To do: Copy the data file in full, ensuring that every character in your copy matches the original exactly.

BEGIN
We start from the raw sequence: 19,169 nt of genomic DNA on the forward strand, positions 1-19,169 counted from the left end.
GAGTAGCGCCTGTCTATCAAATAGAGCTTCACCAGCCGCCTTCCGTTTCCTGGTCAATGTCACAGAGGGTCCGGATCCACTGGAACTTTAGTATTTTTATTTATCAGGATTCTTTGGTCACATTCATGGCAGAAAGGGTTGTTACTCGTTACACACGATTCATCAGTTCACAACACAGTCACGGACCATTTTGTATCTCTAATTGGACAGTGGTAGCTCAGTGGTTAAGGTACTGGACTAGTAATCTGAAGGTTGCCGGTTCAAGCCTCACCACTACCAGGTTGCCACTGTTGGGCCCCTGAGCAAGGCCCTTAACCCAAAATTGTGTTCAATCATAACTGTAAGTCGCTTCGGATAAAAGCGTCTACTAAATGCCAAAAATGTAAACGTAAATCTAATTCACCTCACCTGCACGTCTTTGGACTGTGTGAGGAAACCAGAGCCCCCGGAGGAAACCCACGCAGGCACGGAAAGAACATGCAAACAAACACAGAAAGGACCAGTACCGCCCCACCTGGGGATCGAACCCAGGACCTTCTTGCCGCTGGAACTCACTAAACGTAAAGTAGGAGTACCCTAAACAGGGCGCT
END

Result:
We start from the raw sequence: 19,169 nt of genomic DNA on the forward strand, positions 1-19,169 counted from the left end.
GAGTAGCGCCTGTCTATCAAATAGAGCTTCACCAGCCGCCTTCCGTTTCCTGGTCAATGTCACAGAGGGTCCGGATCCACTGGAACTTTAGTATTTTTATTTATCAGGATTCTTTGGTCACATTCATGGCAGAAAGGGTTGTTACTCGTTACACACGATTCATCAGTTCACAACACAGTCACGGACCATTTTGTATCTCTAATTGGACAGTGGTAGCTCAGTGGTTAAGGTACTGGACTAGTAATCTGAAGGTTGCCGGTTCAAGCCTCACCACTACCAGGTTGCCACTGTTGGGCCCCTGAGCAAGGCCCTTAACCCAAAATTGTGTTCAATCATAACTGTAAGTCGCTTCGGATAAAAGCGTCTACTAAATGCCAAAAATGTAAACGTAAATCTAATTCACCTCACCTGCACGTCTTTGGACTGTGTGAGGAAACCAGAGCCCCCGGAGGAAACCCACGCAGGCACGGAAAGAACATGCAAACAAACACAGAAAGGACCAGTACCGCCCCACCTGGGGATCGAACCCAGGACCTTCTTGCCGCTGGAACTCACTAAACGTAAAGTAGGAGTACCCTAAACAGGGCGCT